Bubka appeals for peace in Ukraine as head of Lviv 2022 admits violence is affecting bid
Wednesday, 19 February 2014
February 19 - Sergey Bubka today called for an end to the unrest in Ukraine, which has seen 25 people die in clashes between the authorities and demonstrators.
Bubka, the world pole vault record holder and President of the National Olympic Committee of Ukraine, spoke out on Twitter after the worst violence in months of unrest.erupted in the capital Kiev last night.
"I want to bring Olympic Truce to my country," Bubka tweeted.
"Dialogue is power, violence is weakness.
"Our athletes are competing hard in Sochi, but peacefully and with honor (sic).
"Violence has no place in the World."
Bubka, a member of the International Olympic Committee's ruling Executive Board, posted his tweets both in English and Ukrainian.
Bubka later wrote in my detail about the situation on his website.
'I'm shocked by what is happening in my native country - especially because the violence is taking place during the Olympic Games - the world's most peaceful and democratic event," he wrote.
"I appeal to all parties involved in the events and was pleased to see negotiations begin. I am once again urging all parties to stop the violence!
"There is no 'their' Ukraine, or 'your' Ukraine.
"It is OUR Ukraine.
"For the sake of the future of our kids let's do everything possible to get back to negotiations and make a compromise."
"I am now in Sochi and I know that our Olympic athletes who fight for the glory of Ukraine fully support me.
"I'm ready to do everything I can to help the peaceful process because I love my country and our people and believe in our future, together."
Also overnight, demonstrators occupied several buildings Lviv, including those of the Ukrainian Interior Ministry Forces unit.
Lviv is one of five cities bidding to host the 2022 Winter Olympics and Paralympics, but it is increasingly looking like they will have to withdraw because of the disorder in Ukraine.
"At the moment we should focus on what is happening," said Mark Adams, communications director of the IOC.
"The Games would be seven years away, and it is not really right to be speculating on an Olympic bid when this is going on."
But Sergej Gontcharov, chief executive of Lviv 2022, admitted that the events were damaging their campaign but insisted they planned to carry on and he still believed they could be successful.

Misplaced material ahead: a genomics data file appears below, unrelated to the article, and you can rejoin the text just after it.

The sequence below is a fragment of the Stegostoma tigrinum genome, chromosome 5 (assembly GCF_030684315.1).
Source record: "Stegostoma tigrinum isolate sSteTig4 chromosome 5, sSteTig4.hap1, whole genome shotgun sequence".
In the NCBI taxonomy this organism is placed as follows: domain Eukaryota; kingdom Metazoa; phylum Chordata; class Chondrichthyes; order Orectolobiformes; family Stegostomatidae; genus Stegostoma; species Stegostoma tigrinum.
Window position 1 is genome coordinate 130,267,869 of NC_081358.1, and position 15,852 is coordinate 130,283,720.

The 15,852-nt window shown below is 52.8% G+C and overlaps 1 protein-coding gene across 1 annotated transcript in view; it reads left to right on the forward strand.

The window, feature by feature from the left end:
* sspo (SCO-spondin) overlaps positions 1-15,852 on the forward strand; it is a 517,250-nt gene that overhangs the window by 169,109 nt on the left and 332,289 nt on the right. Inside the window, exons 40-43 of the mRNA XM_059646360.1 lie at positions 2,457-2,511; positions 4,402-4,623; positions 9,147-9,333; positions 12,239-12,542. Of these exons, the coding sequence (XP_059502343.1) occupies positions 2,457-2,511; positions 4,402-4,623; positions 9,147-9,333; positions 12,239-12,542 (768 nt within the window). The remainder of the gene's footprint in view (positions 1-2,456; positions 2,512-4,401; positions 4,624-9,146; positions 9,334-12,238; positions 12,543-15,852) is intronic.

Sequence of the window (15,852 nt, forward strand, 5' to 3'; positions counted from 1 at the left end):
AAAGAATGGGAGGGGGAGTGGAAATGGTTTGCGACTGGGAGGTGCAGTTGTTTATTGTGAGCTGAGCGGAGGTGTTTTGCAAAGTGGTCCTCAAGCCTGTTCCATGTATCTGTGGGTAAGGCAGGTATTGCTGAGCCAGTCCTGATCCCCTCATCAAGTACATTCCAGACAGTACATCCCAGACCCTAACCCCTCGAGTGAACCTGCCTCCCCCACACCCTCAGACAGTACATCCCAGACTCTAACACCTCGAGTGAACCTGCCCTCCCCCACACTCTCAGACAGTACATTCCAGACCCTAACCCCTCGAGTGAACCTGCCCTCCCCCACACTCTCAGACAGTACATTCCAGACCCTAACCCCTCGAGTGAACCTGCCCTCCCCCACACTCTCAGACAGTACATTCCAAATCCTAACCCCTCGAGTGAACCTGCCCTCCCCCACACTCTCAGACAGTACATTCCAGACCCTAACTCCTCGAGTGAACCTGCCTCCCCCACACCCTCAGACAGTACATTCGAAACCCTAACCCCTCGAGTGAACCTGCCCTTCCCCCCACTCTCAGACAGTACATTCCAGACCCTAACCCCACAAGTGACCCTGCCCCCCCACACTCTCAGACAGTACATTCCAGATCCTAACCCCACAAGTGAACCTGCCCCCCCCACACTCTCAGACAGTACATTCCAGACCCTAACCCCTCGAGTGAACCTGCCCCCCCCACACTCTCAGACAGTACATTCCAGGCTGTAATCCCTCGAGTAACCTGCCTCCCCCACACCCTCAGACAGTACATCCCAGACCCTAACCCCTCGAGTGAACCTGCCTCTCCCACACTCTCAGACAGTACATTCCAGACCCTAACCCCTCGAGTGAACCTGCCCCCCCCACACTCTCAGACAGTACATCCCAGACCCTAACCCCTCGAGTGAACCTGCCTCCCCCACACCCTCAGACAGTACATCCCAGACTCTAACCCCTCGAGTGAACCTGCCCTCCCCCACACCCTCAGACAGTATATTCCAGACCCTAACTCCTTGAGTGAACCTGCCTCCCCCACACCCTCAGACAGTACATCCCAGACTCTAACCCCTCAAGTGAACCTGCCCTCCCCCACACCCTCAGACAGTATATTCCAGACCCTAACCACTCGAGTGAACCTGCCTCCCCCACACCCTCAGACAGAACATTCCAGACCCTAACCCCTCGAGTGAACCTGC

"Without doubt, it affects our bid as well.," he told insidethegames.
"It is hard to focus on our bid operations under such circumstances.
"Events at home right now are of course our most important concern.
"Obviously, the conflict needs to be resolved before we can seriously be considered as hosts of the Winter Games.
"Still, I remain confident that we will come out of this conflict stronger as a nation.
"I do hope for a quick and peaceful resolution while I remain very concerned about the current events.
"We have worked very hard on our bid and, of course, we still dream of hosting the Games in Lviv.
"The bid, our dream of hosting the Winter Games, has the potential to unite our people.
"This is the power of sports and the beauty of the Olympic ideals.
"But, before we can continue our path successfully, we need to peacefully resolve the situation in our home country."
The protests began in late November, when Ukrainian President Viktor Yanukovych rejected a landmark association and trade deal with the European Union in favour of closer ties with Russia.
Tensions had begun to subside as recently as Monday (February 17), as protesters ended their occupation of Government buildings in return for an amnesty against prosecution.
But violence erupted outside Parliament yesterday morning as Government supporters blocked opposition attempts to scale back the President's constitutional powers.
Fighting spread to surrounding streets and police launched a first attack on Independence Square yesterday evening.
In a statement, the Ukrainian Health Ministry said today the number of dead on both sides had risen to 25, including nine policeman and a journalist.
Hundreds of people have been treated in hospital for injuries and there are fears the number of deaths could rise still further.
Ukraine have sent a team of 45 athletes to Sochi 2014 and have so far won one medal, a bronze thanks to Vita Semerenko in the women's sprint biathlon.
IOC President Thomas Bach was among those to express his sympathy.
"I would like to offer my condolences to those who have lost loved ones in these tragic events," he said.
"Our thoughts and sympathy are with the Ukrainian team at what must be a very difficult time.
"The way they have continued to represent their nation with great dignity is a credit to them and their country
"Their presence here is a symbol that sport can build bridges and help to bring people from different backgrounds together in peace. "
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January 2014: Governor of 2022 Olympic bid city Lviv forced to sign letter of resignation as violent protests spread
January 2014: Exclusive - Political protests won't affect Lviv 2022 bid, claims Bubka